Treatment

Surgical correction is the gold standard in treating an anomalous origin of the right coronary artery; however, because of the rarity of this condition, there is no consensus on the timing of surgery. Some experts recommend correction in only symptomatic patients or in those with occupations that require extreme physical exertion, such as competitive sports.

Percutaneous coronary intervention has been performed in the setting of acute myocardial infarction, but this approach is fraught with technical difficulties. Coronary artery bypass graft (CABG) surgery, reimplantation of the ostium, and unroofing of the coronary artery are surgical options. Unroofing has better outcomes,4,6 but requires the intramural course to be at or below the level of the commissures. Poor long-term patency of vein grafts and issues with maturation of arterial conduits secondary to competitive flow limits the usefulness of CABG surgery. Reimplantation is technically challenging and there is a predisposition to kinking.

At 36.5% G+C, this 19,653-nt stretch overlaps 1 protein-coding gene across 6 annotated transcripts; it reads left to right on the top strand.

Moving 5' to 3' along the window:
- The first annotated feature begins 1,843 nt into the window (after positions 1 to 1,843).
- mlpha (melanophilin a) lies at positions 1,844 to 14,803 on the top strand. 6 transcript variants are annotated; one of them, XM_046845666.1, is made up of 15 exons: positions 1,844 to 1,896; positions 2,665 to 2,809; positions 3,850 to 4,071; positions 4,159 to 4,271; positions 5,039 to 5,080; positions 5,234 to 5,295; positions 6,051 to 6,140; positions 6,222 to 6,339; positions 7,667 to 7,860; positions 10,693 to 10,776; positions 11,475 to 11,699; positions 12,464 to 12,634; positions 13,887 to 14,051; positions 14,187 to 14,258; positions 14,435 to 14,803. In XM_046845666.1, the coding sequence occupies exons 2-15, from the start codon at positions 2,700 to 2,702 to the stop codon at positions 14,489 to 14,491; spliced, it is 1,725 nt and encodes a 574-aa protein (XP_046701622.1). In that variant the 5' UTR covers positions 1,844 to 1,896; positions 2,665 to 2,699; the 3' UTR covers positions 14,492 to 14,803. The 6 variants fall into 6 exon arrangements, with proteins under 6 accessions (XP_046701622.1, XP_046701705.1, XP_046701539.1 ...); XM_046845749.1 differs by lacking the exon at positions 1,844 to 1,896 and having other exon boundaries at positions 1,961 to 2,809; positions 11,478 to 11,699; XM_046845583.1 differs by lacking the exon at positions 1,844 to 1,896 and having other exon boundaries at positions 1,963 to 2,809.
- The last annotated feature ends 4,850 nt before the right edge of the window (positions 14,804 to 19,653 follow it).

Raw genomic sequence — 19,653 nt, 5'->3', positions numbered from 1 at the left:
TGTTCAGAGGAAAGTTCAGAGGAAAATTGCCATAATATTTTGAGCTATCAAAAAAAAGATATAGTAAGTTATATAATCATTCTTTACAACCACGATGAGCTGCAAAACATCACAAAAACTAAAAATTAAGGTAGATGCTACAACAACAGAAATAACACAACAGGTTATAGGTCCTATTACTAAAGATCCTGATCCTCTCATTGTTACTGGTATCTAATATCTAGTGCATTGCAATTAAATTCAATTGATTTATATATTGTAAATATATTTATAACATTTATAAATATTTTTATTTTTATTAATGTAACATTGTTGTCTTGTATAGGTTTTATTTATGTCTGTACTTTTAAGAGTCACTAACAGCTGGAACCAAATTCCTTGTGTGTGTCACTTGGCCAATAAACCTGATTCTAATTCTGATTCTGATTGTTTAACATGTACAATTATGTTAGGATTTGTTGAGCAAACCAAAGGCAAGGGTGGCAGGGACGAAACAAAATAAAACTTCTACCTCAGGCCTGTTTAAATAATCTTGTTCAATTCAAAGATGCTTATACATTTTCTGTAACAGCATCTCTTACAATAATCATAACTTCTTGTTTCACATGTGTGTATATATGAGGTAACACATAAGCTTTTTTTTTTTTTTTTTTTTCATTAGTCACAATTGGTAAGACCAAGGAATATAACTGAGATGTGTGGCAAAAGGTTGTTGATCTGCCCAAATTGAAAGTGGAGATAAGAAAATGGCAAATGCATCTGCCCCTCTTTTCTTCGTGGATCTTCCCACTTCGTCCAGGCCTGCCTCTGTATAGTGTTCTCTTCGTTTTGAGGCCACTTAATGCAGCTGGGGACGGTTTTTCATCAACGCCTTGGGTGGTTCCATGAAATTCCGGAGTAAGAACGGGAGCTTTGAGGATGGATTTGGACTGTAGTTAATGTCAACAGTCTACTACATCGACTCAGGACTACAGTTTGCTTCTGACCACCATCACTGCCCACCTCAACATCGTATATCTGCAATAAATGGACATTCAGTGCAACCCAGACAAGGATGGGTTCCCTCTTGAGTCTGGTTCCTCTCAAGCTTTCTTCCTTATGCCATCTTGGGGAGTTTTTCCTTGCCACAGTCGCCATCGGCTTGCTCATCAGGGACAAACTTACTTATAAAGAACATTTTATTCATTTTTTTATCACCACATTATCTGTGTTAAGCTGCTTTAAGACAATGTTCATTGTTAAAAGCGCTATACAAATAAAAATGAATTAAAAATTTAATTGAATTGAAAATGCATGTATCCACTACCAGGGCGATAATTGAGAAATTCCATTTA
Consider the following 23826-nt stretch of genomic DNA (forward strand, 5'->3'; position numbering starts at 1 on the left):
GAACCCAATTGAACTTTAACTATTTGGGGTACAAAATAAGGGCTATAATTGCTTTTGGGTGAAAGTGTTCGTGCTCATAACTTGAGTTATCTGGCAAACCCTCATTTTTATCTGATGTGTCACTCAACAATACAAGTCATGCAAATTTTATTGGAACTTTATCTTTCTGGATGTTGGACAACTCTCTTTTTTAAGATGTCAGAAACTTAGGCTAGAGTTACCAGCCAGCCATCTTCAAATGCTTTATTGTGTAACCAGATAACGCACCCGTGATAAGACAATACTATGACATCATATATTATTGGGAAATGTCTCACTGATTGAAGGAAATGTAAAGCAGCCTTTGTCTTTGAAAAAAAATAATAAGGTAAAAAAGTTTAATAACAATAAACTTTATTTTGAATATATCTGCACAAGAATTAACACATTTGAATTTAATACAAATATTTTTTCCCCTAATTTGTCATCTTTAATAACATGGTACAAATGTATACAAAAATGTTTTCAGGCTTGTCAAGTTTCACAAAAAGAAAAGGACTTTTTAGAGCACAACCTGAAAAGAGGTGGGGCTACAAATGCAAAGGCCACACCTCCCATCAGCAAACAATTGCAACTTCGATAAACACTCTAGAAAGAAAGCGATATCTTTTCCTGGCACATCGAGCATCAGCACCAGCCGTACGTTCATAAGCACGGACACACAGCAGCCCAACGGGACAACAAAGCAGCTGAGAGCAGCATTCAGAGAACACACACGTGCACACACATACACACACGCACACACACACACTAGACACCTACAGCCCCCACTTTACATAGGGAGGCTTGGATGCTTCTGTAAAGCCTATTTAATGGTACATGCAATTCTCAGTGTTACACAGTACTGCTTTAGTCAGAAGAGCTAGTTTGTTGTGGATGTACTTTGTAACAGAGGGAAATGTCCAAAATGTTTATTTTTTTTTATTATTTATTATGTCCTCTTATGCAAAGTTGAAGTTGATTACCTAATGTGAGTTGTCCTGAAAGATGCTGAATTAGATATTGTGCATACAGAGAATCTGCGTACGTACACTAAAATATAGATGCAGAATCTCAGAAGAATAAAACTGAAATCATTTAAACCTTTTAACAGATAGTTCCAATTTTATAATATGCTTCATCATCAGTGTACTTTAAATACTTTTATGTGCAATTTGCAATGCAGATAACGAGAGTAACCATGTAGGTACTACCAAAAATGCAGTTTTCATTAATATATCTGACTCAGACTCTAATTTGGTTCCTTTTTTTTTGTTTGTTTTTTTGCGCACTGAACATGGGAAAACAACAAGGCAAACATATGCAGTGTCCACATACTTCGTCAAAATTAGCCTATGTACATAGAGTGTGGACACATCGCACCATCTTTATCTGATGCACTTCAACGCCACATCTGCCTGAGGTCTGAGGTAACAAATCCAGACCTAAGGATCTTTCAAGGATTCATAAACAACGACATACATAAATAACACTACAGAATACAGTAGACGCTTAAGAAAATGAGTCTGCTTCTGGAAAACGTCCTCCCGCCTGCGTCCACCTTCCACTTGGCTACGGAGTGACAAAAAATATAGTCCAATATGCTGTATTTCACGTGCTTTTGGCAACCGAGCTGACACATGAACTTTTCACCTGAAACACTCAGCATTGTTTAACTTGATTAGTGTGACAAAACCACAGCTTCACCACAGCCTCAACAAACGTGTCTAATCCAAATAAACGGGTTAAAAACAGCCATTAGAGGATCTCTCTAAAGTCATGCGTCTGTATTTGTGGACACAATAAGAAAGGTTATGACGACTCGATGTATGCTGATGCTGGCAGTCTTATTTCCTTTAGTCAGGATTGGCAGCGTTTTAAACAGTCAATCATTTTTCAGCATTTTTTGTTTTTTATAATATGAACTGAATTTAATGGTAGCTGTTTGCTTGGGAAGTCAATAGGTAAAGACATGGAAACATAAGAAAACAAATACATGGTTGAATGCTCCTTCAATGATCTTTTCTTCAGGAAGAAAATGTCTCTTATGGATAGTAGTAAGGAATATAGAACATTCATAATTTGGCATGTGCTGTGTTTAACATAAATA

Conclusions

Congenital coronary abnormalities are often difficult to diagnose because most patients are asymptomatic. One can only surmise the outcome in our patient had his murmur not been detected, as it led to the diagnosis. Fortunately, imaging technology continues to improve; thus, these anomalies may be identified more readily in the future, increasing our understanding of just how prevalent these and other coronary anomalies are.